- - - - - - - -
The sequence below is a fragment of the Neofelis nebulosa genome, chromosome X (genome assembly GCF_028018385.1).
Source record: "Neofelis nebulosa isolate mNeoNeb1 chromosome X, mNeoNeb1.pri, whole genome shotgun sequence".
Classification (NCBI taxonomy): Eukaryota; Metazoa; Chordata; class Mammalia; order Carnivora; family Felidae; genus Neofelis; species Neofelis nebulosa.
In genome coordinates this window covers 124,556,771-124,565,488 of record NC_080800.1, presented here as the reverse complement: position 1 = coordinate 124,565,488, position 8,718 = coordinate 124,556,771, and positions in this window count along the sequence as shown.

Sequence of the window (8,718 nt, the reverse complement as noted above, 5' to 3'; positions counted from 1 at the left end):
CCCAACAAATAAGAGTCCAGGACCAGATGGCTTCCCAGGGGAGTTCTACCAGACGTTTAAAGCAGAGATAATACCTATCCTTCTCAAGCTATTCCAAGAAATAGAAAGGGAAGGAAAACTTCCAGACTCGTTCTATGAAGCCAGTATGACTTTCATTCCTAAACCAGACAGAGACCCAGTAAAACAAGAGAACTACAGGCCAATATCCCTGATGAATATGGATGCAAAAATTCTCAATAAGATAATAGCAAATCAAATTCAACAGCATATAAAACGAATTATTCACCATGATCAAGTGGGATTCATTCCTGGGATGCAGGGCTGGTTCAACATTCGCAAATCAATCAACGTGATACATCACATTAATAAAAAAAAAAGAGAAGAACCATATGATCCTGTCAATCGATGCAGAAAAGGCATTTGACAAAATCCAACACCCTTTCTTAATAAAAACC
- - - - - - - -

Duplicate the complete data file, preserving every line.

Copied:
The sequence below is a fragment of the Neofelis nebulosa genome, chromosome X (genome assembly GCF_028018385.1).
Source record: "Neofelis nebulosa isolate mNeoNeb1 chromosome X, mNeoNeb1.pri, whole genome shotgun sequence".
Classification (NCBI taxonomy): Eukaryota; Metazoa; Chordata; class Mammalia; order Carnivora; family Felidae; genus Neofelis; species Neofelis nebulosa.
In genome coordinates this window covers 124,556,771-124,565,488 of record NC_080800.1, presented here as the reverse complement: position 1 = coordinate 124,565,488, position 8,718 = coordinate 124,556,771, and positions in this window count along the sequence as shown.

Sequence of the window (8,718 nt, the reverse complement as noted above, 5' to 3'; positions counted from 1 at the left end):
CCCAACAAATAAGAGTCCAGGACCAGATGGCTTCCCAGGGGAGTTCTACCAGACGTTTAAAGCAGAGATAATACCTATCCTTCTCAAGCTATTCCAAGAAATAGAAAGGGAAGGAAAACTTCCAGACTCGTTCTATGAAGCCAGTATGACTTTCATTCCTAAACCAGACAGAGACCCAGTAAAACAAGAGAACTACAGGCCAATATCCCTGATGAATATGGATGCAAAAATTCTCAATAAGATAATAGCAAATCAAATTCAACAGCATATAAAACGAATTATTCACCATGATCAAGTGGGATTCATTCCTGGGATGCAGGGCTGGTTCAACATTCGCAAATCAATCAACGTGATACATCACATTAATAAAAAAAAAAGAGAAGAACCATATGATCCTGTCAATCGATGCAGAAAAGGCATTTGACAAAATCCAACACCCTTTCTTAATAAAAACC